Cassette Culture, Pieter Bruegel the Elder, Twitter, More: Wednesday Buzz, October 31, 2018


New-to-me, from Electronic Beats: This Website Is Like Discogs But For Rare Synth Wave, Ambient And Industrial Cassettes. “As an electronic music fan, you probably spend a lot of time on Discogs mining the depths of obscure releases from different regions and eras. But if you want to add an extra edge to your virtual crate digging, you might want to add Tape Mag to your list of archives.”

The Getty Iris: A New Digital Tool for Looking at Bruegel. “Much like the web tool Closer to Van Eyck, Inside Bruegel stems from the Getty Foundation’s Panel Paintings Initiative, a decade-long effort to train a new generation of panel paintings conservators. Funding that supported training residencies associated with the structural research and technical study of KHM’s Bruegel paintings also provided an opportunity for further investigation and documentation. The result is a new resource that promises to delight scholars and art lovers alike. Users can zoom into Bruegel’s carefully considered details, and apply imaging filters such as infrared reflectography and X-radiography to see underdrawings, structural modifications, pigments used by the artist, and more.”


Atlanta Journal-Constitution: People do not like Twitter’s plan to remove the like button. “Twitter’s CEO Jack Dorsey is removing the ‘like’ button from Twitter − and the tweeps are not ‘hearting’ the idea. Dorsey was quoted by the Telegraph as saying at a conference last week that he was going to get rid of the feature, which he is not a fan of, ‘soon.'”

Ultimate Guitar: The New ‘Search Songs by Chords’ Feature Is Here. “Recently we asked you if you need a new feature to search for chords. This survey showed us that the feature would be useful. We decided to introduce it as soon as possible, so here it is – click to check out.”

Reuters: Russian search engine Yandex trumpets fastest growth in six years. “Russia’s biggest internet search engine Yandex has registered its fastest growth in six years, it said on Monday as the company raised its 2018 revenue forecast, lifting its share price by almost 8 percent.”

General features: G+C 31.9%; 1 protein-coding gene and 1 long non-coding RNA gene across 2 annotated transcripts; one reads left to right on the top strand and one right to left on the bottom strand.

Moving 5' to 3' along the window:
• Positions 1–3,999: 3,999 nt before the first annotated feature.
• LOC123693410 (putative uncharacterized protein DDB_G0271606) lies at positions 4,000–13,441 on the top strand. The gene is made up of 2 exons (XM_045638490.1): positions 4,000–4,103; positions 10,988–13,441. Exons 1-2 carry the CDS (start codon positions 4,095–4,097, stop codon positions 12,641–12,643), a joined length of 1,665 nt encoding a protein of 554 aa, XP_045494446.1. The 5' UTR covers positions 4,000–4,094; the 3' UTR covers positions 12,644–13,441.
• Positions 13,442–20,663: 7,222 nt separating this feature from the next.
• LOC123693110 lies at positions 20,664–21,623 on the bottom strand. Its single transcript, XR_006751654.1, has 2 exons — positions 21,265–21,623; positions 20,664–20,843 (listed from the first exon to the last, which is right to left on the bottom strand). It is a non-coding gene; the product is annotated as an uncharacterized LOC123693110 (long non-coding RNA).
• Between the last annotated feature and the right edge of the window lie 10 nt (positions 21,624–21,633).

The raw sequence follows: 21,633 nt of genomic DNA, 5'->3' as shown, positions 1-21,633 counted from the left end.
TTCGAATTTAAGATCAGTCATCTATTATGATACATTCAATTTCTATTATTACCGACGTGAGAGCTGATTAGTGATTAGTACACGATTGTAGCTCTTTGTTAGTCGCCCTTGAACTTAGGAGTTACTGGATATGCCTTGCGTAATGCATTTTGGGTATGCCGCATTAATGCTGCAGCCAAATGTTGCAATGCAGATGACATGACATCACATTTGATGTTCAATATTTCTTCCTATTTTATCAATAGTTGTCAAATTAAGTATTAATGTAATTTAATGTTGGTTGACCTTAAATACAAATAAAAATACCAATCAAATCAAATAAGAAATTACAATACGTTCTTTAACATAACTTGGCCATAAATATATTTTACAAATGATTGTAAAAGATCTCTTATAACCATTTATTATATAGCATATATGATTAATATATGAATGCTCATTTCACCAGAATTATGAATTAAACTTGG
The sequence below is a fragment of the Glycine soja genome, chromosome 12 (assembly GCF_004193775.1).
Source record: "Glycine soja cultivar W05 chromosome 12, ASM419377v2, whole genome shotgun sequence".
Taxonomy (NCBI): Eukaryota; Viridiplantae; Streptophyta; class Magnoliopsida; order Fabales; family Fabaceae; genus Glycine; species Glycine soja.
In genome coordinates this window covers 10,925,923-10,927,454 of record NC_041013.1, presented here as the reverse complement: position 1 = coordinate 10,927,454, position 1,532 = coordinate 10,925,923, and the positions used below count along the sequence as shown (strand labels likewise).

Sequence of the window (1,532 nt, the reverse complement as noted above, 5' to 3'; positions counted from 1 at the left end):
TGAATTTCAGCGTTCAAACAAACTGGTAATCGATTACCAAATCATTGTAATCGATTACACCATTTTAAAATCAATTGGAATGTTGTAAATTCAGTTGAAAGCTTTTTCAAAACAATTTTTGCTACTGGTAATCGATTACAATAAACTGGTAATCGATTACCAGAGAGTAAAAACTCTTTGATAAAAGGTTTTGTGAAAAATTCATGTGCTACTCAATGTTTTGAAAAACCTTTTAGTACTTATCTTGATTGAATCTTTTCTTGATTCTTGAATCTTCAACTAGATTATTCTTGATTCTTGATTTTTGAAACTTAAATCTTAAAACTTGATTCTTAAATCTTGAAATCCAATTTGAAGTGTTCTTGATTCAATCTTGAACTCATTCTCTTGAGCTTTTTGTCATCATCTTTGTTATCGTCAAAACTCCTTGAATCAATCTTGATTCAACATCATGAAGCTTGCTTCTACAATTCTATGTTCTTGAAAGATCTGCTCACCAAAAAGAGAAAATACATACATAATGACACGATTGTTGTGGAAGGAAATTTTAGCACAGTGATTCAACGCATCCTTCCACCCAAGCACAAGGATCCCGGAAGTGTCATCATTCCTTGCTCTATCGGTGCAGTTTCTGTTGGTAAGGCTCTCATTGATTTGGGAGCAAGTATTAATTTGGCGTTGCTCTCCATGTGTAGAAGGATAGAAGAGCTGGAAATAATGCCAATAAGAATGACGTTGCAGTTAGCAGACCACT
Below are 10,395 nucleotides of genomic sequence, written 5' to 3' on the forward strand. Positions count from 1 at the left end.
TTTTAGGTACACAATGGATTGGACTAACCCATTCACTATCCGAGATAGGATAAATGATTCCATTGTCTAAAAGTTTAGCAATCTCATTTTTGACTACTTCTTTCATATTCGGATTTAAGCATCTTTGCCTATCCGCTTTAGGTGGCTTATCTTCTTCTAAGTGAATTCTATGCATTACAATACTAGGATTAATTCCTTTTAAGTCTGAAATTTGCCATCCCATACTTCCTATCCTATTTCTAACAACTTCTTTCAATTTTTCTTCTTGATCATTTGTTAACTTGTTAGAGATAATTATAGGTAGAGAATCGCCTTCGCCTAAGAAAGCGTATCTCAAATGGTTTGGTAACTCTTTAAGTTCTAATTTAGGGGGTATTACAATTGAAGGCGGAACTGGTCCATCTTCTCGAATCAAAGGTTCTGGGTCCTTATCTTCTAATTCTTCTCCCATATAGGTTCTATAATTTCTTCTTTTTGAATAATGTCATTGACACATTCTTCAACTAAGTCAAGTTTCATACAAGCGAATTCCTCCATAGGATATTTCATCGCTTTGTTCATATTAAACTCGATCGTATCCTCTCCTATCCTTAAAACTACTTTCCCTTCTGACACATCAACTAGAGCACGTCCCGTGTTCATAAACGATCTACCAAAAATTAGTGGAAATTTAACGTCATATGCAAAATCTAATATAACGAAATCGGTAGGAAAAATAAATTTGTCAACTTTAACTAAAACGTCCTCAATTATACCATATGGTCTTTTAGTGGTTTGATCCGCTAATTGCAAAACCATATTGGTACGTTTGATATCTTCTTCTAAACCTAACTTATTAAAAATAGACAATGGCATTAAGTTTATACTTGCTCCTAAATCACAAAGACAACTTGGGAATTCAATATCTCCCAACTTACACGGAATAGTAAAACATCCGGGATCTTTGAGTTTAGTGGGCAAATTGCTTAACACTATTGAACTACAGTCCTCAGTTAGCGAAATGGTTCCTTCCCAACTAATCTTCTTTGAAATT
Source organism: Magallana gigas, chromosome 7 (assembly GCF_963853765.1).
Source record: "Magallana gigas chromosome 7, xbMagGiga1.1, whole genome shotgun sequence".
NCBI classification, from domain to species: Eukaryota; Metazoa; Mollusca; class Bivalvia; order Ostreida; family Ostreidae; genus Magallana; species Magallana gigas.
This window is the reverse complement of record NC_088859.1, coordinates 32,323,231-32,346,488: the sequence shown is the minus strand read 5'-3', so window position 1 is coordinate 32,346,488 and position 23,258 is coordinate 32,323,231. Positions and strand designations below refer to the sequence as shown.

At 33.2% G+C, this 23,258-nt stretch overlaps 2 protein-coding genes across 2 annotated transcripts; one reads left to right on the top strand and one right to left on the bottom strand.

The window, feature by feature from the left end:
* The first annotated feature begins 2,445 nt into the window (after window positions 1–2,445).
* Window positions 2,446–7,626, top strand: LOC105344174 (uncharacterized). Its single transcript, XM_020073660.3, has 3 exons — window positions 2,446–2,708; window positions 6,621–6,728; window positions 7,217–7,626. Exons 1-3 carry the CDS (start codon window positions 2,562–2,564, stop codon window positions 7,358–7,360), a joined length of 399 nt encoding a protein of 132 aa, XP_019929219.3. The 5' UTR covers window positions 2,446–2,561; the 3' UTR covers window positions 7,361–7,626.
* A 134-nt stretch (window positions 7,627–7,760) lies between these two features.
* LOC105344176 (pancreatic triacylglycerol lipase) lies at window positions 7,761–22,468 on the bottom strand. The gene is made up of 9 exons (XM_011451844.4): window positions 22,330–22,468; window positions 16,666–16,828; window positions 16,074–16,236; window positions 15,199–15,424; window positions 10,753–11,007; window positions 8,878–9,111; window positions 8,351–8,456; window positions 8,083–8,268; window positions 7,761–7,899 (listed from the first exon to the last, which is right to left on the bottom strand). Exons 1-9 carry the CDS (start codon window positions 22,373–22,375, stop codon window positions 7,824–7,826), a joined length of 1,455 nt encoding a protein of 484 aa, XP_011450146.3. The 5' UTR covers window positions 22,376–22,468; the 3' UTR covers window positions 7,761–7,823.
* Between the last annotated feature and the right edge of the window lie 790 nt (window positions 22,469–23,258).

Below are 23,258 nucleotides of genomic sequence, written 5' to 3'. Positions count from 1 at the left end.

CNET: For Halloween, Google scares up its first multiplayer Doodle game. “Two years ago, Google captivated Doodle players with a game featuring an adorable black cat with magic powers that races the clock to save its school from a horde of invading spirits. This year’s Great Ghoul Duel takes things up a notch by letting you form two teams of four ghosts to collect as many wandering spirit flames as possible and return them to your home base within two minutes.”


Digital Inspiration: How to Automatically Create PDFs with Google Form Responses. “When a user submits your Google Form, a row is added to the destination Google Sheet with all the answers. The tutorial explains how you can save your Google Form responses in a customized PDF file in Google Drive and have it emailed automatically to one or more recipients via Gmail.”

CNN: The non-American’s guide to the midterm elections. “Millions of voters will soon go to the polls across the US, but they won’t be picking a president. The impact of the midterm elections, however, could be almost as significant.”


The Guardian: Sounds of the youth? BBC radio app targets next generation. “The problem is that ever since the BBC was founded almost a century ago it has been based around an era of broadcasting that was designed towards a comprehensive offering: a shared listening – and then viewing – experience. But just as Netflix upended TV viewing habits, the growth of podcasts and Spotify means listeners increasingly expect their audio content to be personalised to them. Put simply, they no longer need to listen to a playlist or a schedule that does not perfectly suit their needs.” Hey, I listen to BBC Radio all the time! — uh, via a podcasts app.

Ancient History Encyclopedia: Interview: UNESCO Archives Digitization Project. “Ancient History Encyclopedia has partnered with the UNESCO Archives, which we are very excited about. Our mission aligns very much with UNESCO, wanting to bring about peace and international understanding to the world through cultural heritage and education. We sat down with Mr. Adam Cowling, the Digitization Project Manager to talk about their project and where it is headed. What they do in their archives is absolutely fascinating.”

DW: The digitized future: How libraries are pioneering a cultural transformation. “Some 120 million visitors take advantage of the educational and cultural offerings of German libraries each year. That’s one reason why, in September, the German Council for Cultural Education published a study on the digitization of library services. One of the results: Digitization has a very positive effect on both the image, and range of services, of libraries.”


EurekAlert: Researchers teach ‘machines’ to detect Medicare fraud . “Using a highly sophisticated form of pattern matching, researchers from Florida Atlantic University’s College of Engineering and Computer Science are teaching ‘machines’ to detect Medicare fraud. Medicare, the primary health care coverage for Americans 65 and older, accounts for 20 percent of health care spending in the United States. About $19 billion to $65 billion is lost every year because of Medicare fraud, waste or abuse.” Good morning, Internet…

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